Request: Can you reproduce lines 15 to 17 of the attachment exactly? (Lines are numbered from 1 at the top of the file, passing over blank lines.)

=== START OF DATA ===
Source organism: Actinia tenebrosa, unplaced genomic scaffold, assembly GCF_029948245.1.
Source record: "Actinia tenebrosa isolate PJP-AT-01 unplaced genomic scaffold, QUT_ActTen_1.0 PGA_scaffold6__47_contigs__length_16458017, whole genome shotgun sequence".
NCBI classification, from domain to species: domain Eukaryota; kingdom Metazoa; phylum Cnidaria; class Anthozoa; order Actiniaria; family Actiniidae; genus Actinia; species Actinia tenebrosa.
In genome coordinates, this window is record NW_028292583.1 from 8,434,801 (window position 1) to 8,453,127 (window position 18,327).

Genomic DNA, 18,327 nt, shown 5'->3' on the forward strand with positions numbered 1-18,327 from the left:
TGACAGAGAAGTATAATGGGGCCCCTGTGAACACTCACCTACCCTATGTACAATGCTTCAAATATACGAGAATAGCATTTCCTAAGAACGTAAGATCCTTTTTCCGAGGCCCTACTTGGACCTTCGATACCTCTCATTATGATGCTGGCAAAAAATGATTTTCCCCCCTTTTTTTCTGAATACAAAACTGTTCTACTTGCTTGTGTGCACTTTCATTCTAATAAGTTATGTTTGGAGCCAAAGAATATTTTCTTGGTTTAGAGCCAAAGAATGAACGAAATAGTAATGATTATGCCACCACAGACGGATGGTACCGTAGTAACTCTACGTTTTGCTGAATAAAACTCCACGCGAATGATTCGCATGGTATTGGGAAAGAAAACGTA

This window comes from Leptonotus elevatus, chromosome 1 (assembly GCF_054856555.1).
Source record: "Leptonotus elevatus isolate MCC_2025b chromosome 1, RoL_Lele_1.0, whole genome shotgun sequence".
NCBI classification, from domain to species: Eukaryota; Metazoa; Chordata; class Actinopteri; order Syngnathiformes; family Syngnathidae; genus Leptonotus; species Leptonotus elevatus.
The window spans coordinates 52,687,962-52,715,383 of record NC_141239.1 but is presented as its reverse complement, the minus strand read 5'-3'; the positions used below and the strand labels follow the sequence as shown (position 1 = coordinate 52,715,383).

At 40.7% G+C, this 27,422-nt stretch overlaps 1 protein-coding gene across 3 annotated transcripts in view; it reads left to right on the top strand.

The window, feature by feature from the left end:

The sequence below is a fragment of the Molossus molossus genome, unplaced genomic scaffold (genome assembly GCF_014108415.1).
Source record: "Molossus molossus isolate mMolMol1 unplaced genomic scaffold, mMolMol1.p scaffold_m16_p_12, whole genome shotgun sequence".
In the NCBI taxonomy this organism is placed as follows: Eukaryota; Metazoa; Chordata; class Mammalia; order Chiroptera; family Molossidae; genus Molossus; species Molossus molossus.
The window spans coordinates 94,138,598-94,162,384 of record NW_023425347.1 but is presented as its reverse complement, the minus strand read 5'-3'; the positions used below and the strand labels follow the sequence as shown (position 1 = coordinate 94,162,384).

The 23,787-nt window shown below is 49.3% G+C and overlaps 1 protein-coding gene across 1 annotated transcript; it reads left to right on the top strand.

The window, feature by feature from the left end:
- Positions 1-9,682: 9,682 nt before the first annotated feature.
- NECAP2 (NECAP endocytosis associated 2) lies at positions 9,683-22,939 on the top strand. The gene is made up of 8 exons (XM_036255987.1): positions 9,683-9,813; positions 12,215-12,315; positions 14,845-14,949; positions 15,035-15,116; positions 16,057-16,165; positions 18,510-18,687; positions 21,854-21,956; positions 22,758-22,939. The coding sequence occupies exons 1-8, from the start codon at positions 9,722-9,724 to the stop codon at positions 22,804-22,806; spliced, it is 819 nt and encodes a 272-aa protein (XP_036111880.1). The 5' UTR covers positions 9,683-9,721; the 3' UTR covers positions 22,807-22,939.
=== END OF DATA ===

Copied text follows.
In the NCBI taxonomy this organism is placed as follows: Eukaryota; Metazoa; Chordata; class Mammalia; order Chiroptera; family Molossidae; genus Molossus; species Molossus molossus.
The window spans coordinates 94,138,598-94,162,384 of record NW_023425347.1 but is presented as its reverse complement, the minus strand read 5'-3'; the positions used below and the strand labels follow the sequence as shown (position 1 = coordinate 94,162,384).

The 23,787-nt window shown below is 49.3% G+C and overlaps 1 protein-coding gene across 1 annotated transcript; it reads left to right on the top strand.